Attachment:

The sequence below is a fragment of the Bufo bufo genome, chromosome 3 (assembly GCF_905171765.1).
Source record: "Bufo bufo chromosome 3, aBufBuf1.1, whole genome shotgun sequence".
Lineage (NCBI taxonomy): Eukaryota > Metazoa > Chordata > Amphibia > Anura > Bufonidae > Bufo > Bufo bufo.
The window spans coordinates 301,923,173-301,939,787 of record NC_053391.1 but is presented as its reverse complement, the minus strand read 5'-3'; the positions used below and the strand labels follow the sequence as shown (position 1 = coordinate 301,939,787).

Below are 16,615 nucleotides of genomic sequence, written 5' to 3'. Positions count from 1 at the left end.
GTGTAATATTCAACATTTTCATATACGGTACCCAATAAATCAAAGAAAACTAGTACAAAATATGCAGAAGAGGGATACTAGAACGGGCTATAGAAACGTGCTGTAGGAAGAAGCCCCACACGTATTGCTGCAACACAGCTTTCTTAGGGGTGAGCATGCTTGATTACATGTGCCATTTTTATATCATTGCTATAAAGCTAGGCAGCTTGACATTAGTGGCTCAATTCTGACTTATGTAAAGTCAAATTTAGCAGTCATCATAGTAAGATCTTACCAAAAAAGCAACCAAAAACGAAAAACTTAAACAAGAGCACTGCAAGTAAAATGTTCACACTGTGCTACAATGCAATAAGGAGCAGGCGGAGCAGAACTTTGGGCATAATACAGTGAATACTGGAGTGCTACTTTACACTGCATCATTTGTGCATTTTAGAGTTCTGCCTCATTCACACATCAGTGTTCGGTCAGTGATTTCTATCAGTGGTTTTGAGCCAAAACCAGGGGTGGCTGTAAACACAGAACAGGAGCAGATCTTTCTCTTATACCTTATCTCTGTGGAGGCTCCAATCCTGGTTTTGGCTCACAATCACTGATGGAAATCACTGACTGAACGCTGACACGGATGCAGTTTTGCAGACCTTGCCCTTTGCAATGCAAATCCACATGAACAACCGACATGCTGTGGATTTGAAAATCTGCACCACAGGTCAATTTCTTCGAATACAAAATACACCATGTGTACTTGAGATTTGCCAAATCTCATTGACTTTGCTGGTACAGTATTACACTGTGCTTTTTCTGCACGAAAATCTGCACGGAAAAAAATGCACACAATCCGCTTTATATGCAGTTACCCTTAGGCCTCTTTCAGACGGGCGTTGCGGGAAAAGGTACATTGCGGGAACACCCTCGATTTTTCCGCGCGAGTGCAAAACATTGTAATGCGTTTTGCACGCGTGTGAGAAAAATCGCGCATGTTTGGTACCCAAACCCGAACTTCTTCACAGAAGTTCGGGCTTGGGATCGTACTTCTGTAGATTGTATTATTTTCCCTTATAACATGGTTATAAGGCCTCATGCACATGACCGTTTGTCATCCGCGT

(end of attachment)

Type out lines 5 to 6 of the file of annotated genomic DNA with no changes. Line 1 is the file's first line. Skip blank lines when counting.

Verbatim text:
Below are 16,615 nucleotides of genomic sequence, written 5' to 3'. Positions count from 1 at the left end.
GTGTAATATTCAACATTTTCATATACGGTACCCAATAAATCAAAGAAAACTAGTACAAAATATGCAGAAGAGGGATACTAGAACGGGCTATAGAAACGTGCTGTAGGAAGAAGCCCCACACGTATTGCTGCAACACAGCTTTCTTAGGGGTGAGCATGCTTGATTACATGTGCCATTTTTATATCATTGCTATAAAGCTAGGCAGCTTGACATTAGTGGCTCAATTCTGACTTATGTAAAGTCAAATTTAGCAGTCATCATAGTAAGATCTTACCAAAAAAGCAACCAAAAACGAAAAACTTAAACAAGAGCACTGCAAGTAAAATGTTCACACTGTGCTACAATGCAATAAGGAGCAGGCGGAGCAGAACTTTGGGCATAATACAGTGAATACTGGAGTGCTACTTTACACTGCATCATTTGTGCATTTTAGAGTTCTGCCTCATTCACACATCAGTGTTCGGTCAGTGATTTCTATCAGTGGTTTTGAGCCAAAACCAGGGGTGGCTGTAAACACAGAACAGGAGCAGATCTTTCTCTTATACCTTATCTCTGTGGAGGCTCCAATCCTGGTTTTGGCTCACAATCACTGATGGAAATCACTGACTGAACGCTGACACGGATGCAGTTTTGCAGACCTTGCCCTTTGCAATGCAAATCCACATGAACAACCGACATGCTGTGGATTTGAAAATCTGCACCACAGGTCAATTTCTTCGAATACAAAATACACCATGTGTACTTGAGATTTGCCAAATCTCATTGACTTTGCTGGTACAGTATTACACTGTGCTTTTTCTGCACGAAAATCTGCACGGAAAAAAATGCACACAATCCGCTTTATATGCAGTTACCCTTAGGCCTCTTTCAGACGGGCGTTGCGGGAAAAGGTACATTGCGGGAACACCCTCGATTTTTCCGCGCGAGTGCAAAACATTGTAATGCGTTTTGCACGCGTGTGAGAAAAATCGCGCATGTTTGGTACCCAAACCCGAACTTCTTCACAGAAGTTCGGGCTTGGGATCGTACTTCTGTAGATTGTATTATTTTCCCTTATAACATGGTTATAAGGCCTCATGCACATGACCGTTTGTCATCCGCGT